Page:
Life is particularly distinguished for the manner in which the characters have been conceived and played. Each character rings true as the story goes into its play-within-a-play about actors and the theatre. There’s murder, suspense, psychology, Shakespeare and romance all wrapped up into one polished package of class screen entertainment.
Plot poses an interesting premise – that an actor takes on some of the characteristics of the role he is playing if the run is long. In this instance Ronald Colman lives his roles without danger until he tackles Othello. Gradually, as the play goes into a second year, he is dominated more and more by the character he creates on the stage. It finally leads him to murder a chance acquaintance in the same manner in which Othello snuffs out the life of Desdemona each night on the stage.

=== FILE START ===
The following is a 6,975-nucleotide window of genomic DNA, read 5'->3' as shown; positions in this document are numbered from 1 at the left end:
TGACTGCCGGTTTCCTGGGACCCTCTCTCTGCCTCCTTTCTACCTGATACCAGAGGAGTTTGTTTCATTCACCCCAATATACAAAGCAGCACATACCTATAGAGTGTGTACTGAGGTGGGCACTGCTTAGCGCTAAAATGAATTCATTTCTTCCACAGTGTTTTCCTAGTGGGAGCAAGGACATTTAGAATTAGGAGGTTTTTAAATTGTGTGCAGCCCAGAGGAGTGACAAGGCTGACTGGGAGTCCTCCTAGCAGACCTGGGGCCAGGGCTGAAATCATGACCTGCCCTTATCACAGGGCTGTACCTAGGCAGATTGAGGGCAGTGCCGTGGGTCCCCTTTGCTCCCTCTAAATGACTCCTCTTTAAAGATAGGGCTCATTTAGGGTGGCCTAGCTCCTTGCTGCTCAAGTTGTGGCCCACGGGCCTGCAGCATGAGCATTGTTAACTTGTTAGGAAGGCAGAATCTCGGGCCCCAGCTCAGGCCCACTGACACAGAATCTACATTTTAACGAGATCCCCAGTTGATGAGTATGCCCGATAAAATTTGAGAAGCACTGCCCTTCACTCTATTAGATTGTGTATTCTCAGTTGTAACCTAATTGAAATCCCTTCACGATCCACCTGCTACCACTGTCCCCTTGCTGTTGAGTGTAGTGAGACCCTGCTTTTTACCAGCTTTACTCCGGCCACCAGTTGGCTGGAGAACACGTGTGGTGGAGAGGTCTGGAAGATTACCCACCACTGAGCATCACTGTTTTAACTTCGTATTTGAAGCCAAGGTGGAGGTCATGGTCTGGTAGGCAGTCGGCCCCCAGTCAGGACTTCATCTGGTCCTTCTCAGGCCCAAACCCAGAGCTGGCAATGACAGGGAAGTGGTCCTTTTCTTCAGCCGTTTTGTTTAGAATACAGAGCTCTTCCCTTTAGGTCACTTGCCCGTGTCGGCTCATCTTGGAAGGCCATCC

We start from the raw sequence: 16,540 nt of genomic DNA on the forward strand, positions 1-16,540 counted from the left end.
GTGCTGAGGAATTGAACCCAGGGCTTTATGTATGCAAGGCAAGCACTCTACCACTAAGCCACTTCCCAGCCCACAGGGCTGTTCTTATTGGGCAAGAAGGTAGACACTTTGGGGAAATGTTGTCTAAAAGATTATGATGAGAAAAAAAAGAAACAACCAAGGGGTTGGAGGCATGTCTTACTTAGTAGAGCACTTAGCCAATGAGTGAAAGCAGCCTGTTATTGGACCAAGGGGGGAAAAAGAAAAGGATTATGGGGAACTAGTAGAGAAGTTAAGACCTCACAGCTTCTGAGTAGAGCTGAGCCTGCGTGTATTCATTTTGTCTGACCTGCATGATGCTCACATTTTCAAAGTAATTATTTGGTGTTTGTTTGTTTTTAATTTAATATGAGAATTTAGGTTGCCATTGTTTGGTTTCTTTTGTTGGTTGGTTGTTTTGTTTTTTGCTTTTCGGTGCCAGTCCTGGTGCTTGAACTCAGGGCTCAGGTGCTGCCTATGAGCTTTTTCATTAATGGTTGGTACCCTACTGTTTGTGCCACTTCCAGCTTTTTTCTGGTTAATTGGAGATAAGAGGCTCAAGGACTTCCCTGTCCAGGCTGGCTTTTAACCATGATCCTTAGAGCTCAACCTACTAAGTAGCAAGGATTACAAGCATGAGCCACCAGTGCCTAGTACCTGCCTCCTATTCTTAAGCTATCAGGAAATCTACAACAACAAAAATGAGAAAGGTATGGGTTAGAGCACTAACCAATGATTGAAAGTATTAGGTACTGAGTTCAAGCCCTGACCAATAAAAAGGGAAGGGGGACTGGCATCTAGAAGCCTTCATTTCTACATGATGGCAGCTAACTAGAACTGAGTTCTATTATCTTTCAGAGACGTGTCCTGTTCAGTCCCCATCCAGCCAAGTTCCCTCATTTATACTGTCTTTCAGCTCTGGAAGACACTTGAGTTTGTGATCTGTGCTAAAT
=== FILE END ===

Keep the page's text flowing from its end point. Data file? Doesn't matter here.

Colman realizes on ever facet of the demanding part in a performance that is flawless. It’s a histrionic gem of unusual versatility. Signe Hasso, his stage co-star and former wife, is a solid click, revealing a talent that has rarely been called upon in her other film roles. Her Desdemona is brilliant and her interpretation of the understanding ex-wife perfect.
1947: Best Actor (Ronald Colman), Score for a Dramatic Picture.
Nominations: Best Director, Original Screenplay